Goodreads Review: 27 Hours by Tristina Wright.

It’s been a while since I’ve done one of these, so here you go!

27 Hours (The Nightside Saga, #1)27 Hours by Tristina Wright

My rating: 5 of 5 stars

The first few chapters were “huh, that’s interesting, I wonder where this goes”. Then this book grabbed me and didn’t let me go until I finished it, about 24 hours later (I had to stop for dinner and sleep somewhere in there). I loved the wild ride and adrenaline rush, and even when some of the action scenes felt a little confusing on exactly what where how it almost didn’t matter because it just added to the chaos and panic and urgency of the attacks.

I loved the representation in this book, the queerness and Deafness and races were all lovely to see in there, and I shipped all the ships. I loved the sense of humor the teens had, the jokes they cracked, the relationships with each other they’d built. I loved the world-building, the setting, the history, and the complex political views that didn’t always agree with each other. I loved that this book felt like something written with care and passion.

I’m also really really really looking forward to the next one because OMG I NEED IT NOW PLEASE THANK YOU.

View all my reviews

Advertisements

Announcements.

Dear Cyber-Friends,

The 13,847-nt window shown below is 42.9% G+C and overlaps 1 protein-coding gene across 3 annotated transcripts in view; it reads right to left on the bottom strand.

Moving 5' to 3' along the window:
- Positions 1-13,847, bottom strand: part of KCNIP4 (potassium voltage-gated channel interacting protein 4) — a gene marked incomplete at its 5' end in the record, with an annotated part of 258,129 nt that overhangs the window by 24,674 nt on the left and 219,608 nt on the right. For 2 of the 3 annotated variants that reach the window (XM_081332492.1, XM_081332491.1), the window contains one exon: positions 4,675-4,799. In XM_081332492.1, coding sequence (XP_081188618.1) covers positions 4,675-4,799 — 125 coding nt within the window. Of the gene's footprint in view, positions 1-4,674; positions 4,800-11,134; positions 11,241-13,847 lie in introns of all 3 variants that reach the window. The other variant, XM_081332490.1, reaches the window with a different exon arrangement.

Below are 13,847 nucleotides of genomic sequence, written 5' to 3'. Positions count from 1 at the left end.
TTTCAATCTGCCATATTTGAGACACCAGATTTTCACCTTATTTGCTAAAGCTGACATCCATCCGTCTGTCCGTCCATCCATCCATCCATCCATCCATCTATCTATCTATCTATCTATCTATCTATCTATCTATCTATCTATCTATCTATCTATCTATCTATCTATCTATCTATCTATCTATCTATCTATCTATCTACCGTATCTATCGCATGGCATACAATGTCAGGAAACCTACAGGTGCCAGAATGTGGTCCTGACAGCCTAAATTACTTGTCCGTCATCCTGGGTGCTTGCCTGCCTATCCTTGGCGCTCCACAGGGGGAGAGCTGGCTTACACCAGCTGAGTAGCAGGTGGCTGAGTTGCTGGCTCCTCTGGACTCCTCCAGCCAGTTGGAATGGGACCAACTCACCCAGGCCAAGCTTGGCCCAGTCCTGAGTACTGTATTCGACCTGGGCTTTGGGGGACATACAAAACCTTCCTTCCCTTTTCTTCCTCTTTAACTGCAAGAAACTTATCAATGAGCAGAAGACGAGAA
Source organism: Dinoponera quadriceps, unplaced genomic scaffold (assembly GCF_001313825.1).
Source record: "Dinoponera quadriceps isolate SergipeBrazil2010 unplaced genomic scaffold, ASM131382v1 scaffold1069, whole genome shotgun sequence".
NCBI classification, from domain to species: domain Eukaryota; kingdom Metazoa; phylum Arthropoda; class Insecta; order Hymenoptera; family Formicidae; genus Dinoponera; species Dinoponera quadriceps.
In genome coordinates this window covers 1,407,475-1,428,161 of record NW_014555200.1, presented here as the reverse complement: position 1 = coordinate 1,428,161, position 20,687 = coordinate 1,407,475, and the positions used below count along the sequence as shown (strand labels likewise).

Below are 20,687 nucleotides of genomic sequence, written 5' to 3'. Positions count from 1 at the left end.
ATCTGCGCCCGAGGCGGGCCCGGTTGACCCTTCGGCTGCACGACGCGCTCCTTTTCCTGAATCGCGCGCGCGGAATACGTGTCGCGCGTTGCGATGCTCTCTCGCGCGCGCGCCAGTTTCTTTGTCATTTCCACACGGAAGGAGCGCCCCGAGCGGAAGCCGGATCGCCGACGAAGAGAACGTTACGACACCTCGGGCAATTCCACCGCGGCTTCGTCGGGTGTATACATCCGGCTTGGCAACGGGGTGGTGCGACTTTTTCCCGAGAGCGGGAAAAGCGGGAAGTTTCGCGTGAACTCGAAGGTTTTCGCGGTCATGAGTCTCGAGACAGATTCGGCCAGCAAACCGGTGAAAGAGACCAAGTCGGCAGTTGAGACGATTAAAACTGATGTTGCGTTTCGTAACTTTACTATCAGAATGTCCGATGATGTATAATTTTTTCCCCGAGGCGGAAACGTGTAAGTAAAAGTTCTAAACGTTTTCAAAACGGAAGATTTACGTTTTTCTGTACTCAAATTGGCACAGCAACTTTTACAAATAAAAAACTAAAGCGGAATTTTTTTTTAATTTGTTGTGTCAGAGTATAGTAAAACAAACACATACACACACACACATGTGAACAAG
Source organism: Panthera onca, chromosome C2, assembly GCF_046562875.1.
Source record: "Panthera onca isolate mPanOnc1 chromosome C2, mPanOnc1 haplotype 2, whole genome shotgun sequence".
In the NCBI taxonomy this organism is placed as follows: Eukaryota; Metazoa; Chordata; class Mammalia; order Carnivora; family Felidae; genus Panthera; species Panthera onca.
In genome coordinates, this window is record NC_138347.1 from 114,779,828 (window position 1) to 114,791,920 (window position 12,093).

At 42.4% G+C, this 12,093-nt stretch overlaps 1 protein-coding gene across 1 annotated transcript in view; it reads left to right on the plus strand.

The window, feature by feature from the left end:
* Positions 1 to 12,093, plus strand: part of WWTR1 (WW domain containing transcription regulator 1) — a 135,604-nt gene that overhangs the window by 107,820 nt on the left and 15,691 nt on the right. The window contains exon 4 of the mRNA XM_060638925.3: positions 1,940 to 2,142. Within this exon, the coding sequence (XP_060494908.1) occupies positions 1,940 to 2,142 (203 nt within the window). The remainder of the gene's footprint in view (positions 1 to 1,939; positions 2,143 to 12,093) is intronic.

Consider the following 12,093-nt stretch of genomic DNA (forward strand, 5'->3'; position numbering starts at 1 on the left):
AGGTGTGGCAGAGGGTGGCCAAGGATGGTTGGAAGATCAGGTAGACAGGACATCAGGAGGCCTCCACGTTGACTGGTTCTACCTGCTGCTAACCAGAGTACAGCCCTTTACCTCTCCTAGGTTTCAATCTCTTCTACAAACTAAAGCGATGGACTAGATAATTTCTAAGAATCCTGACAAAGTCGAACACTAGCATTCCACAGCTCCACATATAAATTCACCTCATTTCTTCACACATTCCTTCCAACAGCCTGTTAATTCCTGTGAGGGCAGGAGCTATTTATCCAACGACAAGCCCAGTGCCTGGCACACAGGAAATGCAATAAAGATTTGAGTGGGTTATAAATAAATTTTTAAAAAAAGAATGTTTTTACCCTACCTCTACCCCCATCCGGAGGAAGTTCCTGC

Obviously, I’m not updating on anything like a regular schedule here. I’m not going to apologize for it this time either; I realize I’ve been making the conscious choice to focus my energies elsewhere, and I stand by it. I only have so much time and energy. I need to be picky about what I invest it in.

So, the time has come (the walrus said) to move on yet again! The secret collaborative project I mentioned in my previous post has been unveiled for over a month now, and I’m going to be spending a lot more time and effort over there instead of over here. It’s called The Octopus Society of Evil Authors. There’s a lot of ways to find us, which I’ll also list at the bottom of this post. Please come join in the fun! We focus on various aspects of writing, of course, but we’re very entertaining about it and quite a few things we discuss can be applied to non-writers as well (including an informative and helpful introduction to creating a secure and private internet, which is a very timely subject…).

As for this blog, I’ll be leaving it up and may even post something new now and again, but for the most part I’m considering it on indefinite hiatus. It’s so far on the back burner it’s not even on the stove anymore.

Because honestly, there’s a lot of moving parts to keep track of in my life right now. Quite a few of them are voluntary undertakings, but they feel important and even essential in other ways beyond the strictly literal. This blog just isn’t one of them anymore, at least not without completely overwhelming myself with commitments and having something else — something less deliberate — falling by the wayside instead. I’m on the constant edge of being stressed out, and doing everything I can not to tip over. The only way I can keep all the other things going is if I can give myself a little breathing room every once in awhile; caring about my personal blog is one of the things I’m sacrificing to do that. It might be the wrong choice, but at least it’s my choice. I can change it later if I so decide, and meanwhile it means I’m not losing my grip on something else.